Family Law Prof Blog

Editor: Margaret Ryznar
Indiana University
Robert H. McKinney School of Law

Wednesday, November 17, 2010

U.S. Supreme Court Grants Cert in Child Support Contempt Case

Rick Brundrett of The Nerve just published an excellent story about the U.S. Supreme Court's grant of cert in a child support contempt case.  He writes:

The nation’s top court will hear the appeal of an indigent Upstate father who contends his rights were violated because he wasn’t provided an attorney before being jailed for failing to pay child support.

The U.S. Supreme Court this month announced it accepted the case of Michael D. Turner v. Rebecca Price and the S.C. Department of Social Services. Oral arguments could be heard as early as March, with a ruling by the nine-member court likely by the end of June, based on the court's past practice, Greenville lawyer Derek Enderlin, one of Turner’s appellate attorneys, told The Nerve on Monday.

Having an appeal accepted by the top court is a rare legal feat: Out of about 10,000 petitions the justices receive annually, only about 100 are heard during a term, which started last month.

The Nerve previously profiled Turner’s case in April and August.

The S.C. Supreme Court unanimously ruled on March 29 that indigent parents didn't have the right to an attorney in civil contempt hearings.  Turner appealed to the U.S. Supreme Court.

South Carolina is one of only five states in the nation – along with Georgia, Florida, Maine and Ohio – that don’t guarantee indigent parents who owe child support the right to an attorney in civil contempt hearings that can result in jail time, according to Turner’s U.S. Supreme Court petition.

That situation creates modern-day debtors’ prisons, as judges are more likely to jail indigent parents without attorneys for contempt, Turner and his supporters say in court papers.

At any given time in South Carolina, there are about 1,500 people in jail for non-payment of child support, the vast majority of who were sentenced for civil contempt, according to research in 2005 and 2009 by Elizabeth “Libba” Patterson, a University of South Carolina law professor and former director of the S.C. Department of Social Services.

“The system just isn’t working that well,” Enderlin, who represented Turner for free before the S.C. Supreme Court, told The Nerve. “We’re putting people in jail, and by the time they get out, they’re twice as much in debt.”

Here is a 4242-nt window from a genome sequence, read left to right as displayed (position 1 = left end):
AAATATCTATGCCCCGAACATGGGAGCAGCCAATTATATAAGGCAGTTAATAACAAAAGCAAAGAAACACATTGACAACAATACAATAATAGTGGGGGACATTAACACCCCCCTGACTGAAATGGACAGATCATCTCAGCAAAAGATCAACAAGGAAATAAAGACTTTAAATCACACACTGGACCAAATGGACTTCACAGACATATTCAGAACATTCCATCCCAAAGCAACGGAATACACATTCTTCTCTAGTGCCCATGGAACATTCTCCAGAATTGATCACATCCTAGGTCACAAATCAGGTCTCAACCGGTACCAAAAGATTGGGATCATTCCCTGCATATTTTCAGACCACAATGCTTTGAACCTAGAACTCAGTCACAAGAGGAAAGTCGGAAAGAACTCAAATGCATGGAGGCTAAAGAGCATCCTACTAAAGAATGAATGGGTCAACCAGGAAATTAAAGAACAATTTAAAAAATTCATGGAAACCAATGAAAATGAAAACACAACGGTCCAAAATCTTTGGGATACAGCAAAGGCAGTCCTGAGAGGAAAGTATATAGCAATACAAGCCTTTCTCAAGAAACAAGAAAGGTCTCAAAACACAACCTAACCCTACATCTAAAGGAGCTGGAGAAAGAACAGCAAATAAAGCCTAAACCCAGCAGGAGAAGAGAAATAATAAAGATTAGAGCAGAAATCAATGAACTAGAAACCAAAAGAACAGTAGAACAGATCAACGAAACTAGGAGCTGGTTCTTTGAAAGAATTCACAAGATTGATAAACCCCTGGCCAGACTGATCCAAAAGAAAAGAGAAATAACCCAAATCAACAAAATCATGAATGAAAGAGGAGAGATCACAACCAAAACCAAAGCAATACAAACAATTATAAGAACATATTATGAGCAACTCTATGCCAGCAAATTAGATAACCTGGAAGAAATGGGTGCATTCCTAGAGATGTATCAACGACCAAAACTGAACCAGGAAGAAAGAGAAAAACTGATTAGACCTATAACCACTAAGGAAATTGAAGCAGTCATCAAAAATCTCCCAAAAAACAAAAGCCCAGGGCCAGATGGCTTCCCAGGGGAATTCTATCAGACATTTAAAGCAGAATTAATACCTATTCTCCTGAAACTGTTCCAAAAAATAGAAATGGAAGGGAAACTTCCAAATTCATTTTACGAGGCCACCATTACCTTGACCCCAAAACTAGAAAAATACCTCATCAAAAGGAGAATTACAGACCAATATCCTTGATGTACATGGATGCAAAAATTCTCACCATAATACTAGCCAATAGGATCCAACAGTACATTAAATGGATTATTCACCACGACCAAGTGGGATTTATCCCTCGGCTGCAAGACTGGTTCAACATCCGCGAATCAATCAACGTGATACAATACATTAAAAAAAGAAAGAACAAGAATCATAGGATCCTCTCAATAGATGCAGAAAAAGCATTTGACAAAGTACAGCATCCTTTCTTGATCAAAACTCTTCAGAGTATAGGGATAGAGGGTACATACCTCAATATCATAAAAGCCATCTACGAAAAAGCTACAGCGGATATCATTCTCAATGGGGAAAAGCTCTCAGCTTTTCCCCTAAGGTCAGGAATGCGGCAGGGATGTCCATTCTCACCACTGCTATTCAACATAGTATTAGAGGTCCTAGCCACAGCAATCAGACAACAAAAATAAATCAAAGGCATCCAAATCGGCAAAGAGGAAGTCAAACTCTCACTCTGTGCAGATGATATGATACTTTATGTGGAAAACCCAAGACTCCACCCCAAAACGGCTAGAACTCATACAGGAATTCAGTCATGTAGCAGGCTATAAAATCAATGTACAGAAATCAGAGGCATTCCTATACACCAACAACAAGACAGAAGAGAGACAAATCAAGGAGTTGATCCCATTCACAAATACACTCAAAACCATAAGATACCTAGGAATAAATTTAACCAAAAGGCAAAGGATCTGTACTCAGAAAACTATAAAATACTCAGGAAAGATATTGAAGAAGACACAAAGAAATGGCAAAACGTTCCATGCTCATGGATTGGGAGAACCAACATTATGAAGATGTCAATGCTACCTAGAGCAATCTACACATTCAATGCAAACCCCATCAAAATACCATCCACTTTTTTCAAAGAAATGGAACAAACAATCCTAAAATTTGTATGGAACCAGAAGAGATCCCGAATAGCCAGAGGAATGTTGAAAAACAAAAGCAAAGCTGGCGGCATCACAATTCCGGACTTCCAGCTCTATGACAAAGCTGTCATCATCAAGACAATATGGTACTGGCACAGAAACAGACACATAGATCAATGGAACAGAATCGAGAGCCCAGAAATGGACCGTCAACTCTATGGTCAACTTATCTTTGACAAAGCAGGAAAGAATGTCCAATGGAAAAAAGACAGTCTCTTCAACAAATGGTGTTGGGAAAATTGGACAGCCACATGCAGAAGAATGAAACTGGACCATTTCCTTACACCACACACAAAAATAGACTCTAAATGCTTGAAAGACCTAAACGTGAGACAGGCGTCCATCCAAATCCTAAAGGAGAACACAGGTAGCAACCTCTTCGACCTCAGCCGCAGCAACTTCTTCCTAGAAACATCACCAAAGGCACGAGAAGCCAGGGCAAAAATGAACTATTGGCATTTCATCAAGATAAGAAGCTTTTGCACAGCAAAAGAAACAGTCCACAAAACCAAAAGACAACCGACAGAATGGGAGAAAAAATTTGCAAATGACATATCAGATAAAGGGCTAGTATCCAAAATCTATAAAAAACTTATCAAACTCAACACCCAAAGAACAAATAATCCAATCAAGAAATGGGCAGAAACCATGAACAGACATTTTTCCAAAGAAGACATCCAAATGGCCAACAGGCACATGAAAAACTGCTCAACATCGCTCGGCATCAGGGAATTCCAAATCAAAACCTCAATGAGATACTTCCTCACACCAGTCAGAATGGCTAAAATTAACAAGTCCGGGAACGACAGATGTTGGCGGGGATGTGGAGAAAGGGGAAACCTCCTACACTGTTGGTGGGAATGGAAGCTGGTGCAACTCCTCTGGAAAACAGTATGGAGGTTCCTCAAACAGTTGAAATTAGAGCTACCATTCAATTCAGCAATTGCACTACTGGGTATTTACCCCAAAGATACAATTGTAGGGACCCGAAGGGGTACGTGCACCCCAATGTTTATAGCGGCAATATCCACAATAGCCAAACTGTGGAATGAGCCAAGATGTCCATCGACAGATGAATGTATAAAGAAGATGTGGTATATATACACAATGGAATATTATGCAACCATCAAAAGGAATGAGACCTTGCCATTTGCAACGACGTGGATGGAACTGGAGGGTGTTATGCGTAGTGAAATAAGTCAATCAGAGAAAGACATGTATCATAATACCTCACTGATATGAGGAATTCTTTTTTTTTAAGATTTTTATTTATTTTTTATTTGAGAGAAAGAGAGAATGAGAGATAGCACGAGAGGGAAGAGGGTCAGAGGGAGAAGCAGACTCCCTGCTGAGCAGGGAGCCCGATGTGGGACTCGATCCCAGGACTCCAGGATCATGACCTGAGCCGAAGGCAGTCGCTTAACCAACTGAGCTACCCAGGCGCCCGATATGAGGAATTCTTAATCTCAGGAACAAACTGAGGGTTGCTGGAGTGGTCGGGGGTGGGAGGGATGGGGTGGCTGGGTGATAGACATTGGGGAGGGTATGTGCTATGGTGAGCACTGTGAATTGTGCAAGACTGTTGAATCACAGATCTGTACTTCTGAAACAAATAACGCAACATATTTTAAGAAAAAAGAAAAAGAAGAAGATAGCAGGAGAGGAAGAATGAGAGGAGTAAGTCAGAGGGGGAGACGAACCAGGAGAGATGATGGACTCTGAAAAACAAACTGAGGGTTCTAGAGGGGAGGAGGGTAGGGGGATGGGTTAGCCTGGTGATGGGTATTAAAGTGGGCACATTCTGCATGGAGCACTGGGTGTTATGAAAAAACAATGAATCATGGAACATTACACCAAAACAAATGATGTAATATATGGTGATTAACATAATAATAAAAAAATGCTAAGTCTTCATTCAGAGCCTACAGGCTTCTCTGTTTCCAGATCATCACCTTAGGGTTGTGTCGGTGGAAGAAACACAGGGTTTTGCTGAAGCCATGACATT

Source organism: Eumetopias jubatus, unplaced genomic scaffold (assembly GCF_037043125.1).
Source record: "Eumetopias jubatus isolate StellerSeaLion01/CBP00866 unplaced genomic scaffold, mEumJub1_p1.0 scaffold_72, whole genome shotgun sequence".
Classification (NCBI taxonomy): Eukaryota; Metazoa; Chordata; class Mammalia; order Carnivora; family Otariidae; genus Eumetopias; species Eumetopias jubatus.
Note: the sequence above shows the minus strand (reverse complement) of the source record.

Enderlin said he plans to attend the oral arguments before the U.S. Supreme Court. The lead appellate attorney, who also is representing Turner at no cost, is Seth Waxman of Washington, D.C., a former U.S. solicitor general appointed by President Bill Clinton.

Read more here.


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While they are at it, the US Supreme Court should look at the entire child support racketeering scam as an anti-American program adopted from Soviet Family Law, Article 81 and declare it unconstitutional.

The Supreme Court needs to address the fact that child support is a CIVIL matter where NO probable cause exists to arrest or jail someone. Contrary to the position that the legal industry takes that you aren't being jailed for child support DEBT, but you're being jailed for violating a court order is nothing but pure semantics. Since every child support payor was never read their MIRANDA RIGHTS at the inception of the original child support order--that the CIVIL child support matter could be converted into a CRIMINAL or QUASI-CRIMINAL matter--the Supreme Court needs to strike down the overuse/abuse of the contempt powers in child support cases.

There are also severe implications under the Fair Debt Collection Practices Act (15 U.S.C. Sections 1673 & 1692 et seq.) and the Federal Anti-Peonage Statutes, 18 U.S.C. Sections 1581 (Peonage) and 1589 (Forced Labor under government threat).

The Supreme Court needs to address the issue of these semantics as well because the past SCOTUS case of Hicks v. Feiock and Nye v. U.S. said where both criminal and civil issues are involved, the criminal feature of the order (arrest and imprisonment) is dominant, and fixes its character for review at the appellate levels.

Until these issues are addressed fully, Due Process and Equal Protection Under Law will be continually violated by the state domestic relations courts opening up huge liability cases against an out-of-control judiciary in the United States whereby judicial and law enforcement officers who took an Oath of Office to uphold, support & defend the U.S. Constitution & respective state constitution will be subject to continuing felony Official Misconduct, impeachment, and civil suits as long as they continue to not acknowledge & recognize the fundamentally secured rights of all taxpaying litigants that come before them.

Posted by: Bruce Eden, Civil Rights Director, Dads Against Discrimination | Nov 22, 2010 6:33:48 AM

An excellent resource you've provided to your readers. Thanks for the info, I found your site very helpful.

Posted by: Family Law | Nov 23, 2010 7:47:07 PM

That is a rare legal feat! The ruling should be very interesting.

Posted by: Tulsa Divorce Attorneys | Sep 16, 2011 5:09:19 PM

You know its about time the high court stepped in- our local judges just do not get it-- If you work with the one paying support , you will find they will want to pay instead of putting them in jail and then they really want to test the system. I mean you throw us in jail --we eat for free from other taxpayers hard work- yeah that is a good idea - THINK PLEASE-- It does not take a high iq to figure that out

Posted by: WILL | Sep 17, 2011 11:58:50 PM

I am glad the high court step in need a change the custodial parents need to pay if they are getting TANF which is a grant from the federal government

Posted by: theo | Dec 9, 2013 11:42:18 AM

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